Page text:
The last criteria is biological variation which includes the susceptibility to disease, nutrition and genetics, all of which may have a significant impact on a patient's sensitivity to pain. Many studies have concluded that sensitivity to pain varies between individuals and cultures, a fact which all nurses must take into account when providing treatment or procedures which involve a certain amount of pain (Glanze, 2002, 467). Also, some cultures consider admitting to pain as being self-deprecating. Therefore, as with all of the criteria found in the Giger-Davidhizer model, a nurse must be aware of a patient's tolerance and acceptance of pain, particularly if the patient is a member of a cultural group from outside of the U.S.
Developing a Plan of Care:
The application of this model to the health care needs of African-Americans could be accomplished by focusing on three of the criteria -- social organization, environmental control and biological variation. With the first criteria, the role of the matriarchal mother or authority figure could be expanded as the primary source of advice for young African-American males and females, due to this figure being held in high esteem. For instance, this figure could possibly influence younger blacks to adhere to a diet that helps prevent in most cases obesity, heart disease, diabetes and certain types of cancer, due to statistics that demonstrate that black males tend to smoke at younger ages ("Health and Health Care," 2009, Internet). Of course, the matriarchal figure would have to be informed by her physician or caregiver about the true dangers of obesity and smoking and be convinced to follow proven medical procedures instead of relying upon traditional African remedies.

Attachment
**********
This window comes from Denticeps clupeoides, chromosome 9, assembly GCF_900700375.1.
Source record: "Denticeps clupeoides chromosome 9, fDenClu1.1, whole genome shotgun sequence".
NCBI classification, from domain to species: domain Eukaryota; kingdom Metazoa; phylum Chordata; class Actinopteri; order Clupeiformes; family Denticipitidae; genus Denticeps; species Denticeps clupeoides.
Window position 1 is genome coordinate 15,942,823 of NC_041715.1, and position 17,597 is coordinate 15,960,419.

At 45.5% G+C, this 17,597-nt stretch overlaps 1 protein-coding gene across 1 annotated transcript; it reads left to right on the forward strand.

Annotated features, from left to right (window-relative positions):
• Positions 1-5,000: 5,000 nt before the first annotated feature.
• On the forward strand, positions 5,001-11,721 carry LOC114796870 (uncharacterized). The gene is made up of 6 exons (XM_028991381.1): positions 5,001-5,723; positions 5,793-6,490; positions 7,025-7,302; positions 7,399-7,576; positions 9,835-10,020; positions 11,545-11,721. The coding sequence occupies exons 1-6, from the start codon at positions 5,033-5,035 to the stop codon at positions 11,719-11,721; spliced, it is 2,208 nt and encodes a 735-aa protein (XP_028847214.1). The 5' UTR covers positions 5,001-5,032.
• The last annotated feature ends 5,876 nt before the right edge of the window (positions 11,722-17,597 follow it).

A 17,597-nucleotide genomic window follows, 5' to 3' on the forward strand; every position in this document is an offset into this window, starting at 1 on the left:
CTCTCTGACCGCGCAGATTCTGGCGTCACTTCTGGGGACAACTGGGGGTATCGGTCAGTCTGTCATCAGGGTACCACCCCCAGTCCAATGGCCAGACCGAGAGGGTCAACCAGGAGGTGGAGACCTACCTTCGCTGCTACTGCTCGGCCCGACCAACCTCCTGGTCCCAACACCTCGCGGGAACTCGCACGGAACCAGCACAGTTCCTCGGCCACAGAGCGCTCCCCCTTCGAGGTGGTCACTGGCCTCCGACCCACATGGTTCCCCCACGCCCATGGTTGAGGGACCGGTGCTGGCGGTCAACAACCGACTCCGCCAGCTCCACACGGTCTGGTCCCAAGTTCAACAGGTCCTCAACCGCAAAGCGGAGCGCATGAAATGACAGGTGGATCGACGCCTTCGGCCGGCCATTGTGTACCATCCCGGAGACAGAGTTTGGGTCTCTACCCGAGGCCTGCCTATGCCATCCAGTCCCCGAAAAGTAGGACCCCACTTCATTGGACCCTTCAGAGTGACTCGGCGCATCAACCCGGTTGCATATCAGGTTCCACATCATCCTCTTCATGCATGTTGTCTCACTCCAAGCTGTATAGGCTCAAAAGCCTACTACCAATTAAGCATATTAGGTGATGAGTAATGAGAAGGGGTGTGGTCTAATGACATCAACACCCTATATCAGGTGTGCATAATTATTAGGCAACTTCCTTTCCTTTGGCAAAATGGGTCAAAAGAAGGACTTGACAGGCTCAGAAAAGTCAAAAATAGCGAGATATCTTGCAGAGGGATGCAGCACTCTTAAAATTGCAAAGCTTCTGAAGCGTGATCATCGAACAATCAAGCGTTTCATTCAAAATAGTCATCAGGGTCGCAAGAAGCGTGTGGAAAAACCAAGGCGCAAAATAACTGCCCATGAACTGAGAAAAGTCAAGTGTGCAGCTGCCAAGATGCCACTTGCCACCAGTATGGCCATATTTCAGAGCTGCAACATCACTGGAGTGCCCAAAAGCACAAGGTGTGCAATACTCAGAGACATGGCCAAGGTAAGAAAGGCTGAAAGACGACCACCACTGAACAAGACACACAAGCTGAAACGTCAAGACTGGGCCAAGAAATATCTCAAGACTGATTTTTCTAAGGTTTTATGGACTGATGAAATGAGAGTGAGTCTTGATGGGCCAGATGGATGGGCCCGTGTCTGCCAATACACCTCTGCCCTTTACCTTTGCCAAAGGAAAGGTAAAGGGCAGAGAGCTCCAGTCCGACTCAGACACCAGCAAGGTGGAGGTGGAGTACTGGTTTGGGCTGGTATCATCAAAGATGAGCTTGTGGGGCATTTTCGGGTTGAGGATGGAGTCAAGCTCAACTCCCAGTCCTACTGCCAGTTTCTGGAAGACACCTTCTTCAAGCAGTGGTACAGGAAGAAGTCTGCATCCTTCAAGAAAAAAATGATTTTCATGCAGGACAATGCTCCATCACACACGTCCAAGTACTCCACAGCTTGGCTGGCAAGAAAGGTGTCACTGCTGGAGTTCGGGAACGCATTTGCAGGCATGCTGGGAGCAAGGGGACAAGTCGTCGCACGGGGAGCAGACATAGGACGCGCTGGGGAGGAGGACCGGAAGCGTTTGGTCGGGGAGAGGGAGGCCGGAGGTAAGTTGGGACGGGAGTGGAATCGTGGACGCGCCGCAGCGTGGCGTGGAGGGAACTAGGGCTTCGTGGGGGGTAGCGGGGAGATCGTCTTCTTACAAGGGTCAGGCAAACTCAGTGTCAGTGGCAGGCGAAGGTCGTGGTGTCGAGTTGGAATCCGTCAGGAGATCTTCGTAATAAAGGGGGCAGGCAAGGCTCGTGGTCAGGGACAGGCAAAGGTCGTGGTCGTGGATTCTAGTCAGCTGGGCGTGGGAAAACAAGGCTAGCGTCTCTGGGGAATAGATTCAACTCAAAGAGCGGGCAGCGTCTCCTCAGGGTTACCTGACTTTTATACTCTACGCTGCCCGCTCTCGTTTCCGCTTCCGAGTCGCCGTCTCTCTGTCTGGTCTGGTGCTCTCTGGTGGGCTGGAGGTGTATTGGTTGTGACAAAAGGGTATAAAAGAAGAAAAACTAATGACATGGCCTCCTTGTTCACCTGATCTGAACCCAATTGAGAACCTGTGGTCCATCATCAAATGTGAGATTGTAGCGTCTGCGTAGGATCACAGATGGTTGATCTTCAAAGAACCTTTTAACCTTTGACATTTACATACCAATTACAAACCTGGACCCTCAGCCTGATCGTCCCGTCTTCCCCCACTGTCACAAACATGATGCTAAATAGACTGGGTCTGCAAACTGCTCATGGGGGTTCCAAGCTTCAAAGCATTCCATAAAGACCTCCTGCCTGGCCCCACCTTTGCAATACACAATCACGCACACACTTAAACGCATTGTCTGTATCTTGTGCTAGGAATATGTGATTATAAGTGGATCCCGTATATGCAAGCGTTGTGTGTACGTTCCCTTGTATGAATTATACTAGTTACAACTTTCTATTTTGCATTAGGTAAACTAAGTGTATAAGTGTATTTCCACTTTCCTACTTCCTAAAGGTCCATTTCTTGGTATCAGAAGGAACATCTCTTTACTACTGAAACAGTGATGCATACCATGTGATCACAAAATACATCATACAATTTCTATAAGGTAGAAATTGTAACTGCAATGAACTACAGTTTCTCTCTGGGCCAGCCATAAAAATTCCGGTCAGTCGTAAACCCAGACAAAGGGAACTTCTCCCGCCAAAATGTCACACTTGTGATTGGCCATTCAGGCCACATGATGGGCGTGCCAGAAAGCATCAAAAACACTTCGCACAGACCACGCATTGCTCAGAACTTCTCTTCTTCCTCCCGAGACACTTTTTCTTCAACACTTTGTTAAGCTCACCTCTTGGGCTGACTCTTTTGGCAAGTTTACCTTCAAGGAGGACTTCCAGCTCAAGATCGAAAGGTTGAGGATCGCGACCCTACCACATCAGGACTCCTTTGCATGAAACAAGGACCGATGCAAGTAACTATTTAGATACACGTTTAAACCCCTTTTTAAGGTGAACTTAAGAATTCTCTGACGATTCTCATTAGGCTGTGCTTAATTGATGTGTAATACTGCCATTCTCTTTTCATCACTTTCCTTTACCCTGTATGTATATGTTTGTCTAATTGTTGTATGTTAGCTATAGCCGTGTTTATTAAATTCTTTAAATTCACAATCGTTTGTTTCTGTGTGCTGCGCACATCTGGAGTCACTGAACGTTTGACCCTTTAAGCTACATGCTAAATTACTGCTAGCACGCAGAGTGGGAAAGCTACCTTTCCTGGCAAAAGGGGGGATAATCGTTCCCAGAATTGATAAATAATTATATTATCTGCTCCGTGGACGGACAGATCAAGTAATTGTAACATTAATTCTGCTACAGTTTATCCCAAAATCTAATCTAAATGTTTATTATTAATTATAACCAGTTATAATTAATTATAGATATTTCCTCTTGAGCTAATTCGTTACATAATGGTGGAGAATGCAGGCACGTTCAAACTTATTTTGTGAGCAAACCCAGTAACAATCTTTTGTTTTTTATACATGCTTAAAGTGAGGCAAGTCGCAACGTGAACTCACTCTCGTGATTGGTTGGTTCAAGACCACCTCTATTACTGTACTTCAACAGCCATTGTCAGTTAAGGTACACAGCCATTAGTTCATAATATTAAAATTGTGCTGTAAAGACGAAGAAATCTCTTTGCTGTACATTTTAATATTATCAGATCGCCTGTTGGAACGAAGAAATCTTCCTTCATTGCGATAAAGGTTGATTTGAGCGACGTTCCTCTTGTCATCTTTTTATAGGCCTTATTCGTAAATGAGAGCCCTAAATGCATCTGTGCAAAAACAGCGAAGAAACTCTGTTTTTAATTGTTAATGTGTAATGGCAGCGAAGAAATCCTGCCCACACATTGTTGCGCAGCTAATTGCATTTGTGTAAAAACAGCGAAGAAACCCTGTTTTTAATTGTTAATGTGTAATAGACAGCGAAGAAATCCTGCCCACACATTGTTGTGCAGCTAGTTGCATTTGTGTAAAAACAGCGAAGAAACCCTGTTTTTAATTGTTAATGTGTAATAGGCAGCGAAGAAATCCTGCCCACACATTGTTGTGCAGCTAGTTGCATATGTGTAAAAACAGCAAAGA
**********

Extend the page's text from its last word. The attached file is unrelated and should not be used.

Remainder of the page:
The second criteria of environmental control which in this case deals with a patient's traditional cultural beliefs related to physical/mental illnesses and prevention, could be overcome by educating not only the patient but also his/her family members about the unscientific basis of many African healing practices and "voodoo" remedies. Some of the diseases which could be avoided and which often result in premature death in African-Americans include hypertension, coronary heart disease, stroke, kidney failure, diabetes and certain types of cancer, most notably lung, breast, colon and prostate cancer (in men). Certainly, these often fatal diseases with high morbidity rates in African-Americans have been shown to be closely linked to a lack of education and the inability to access professional health care providers and clinics ("Health and Health Care," 2009, Internet).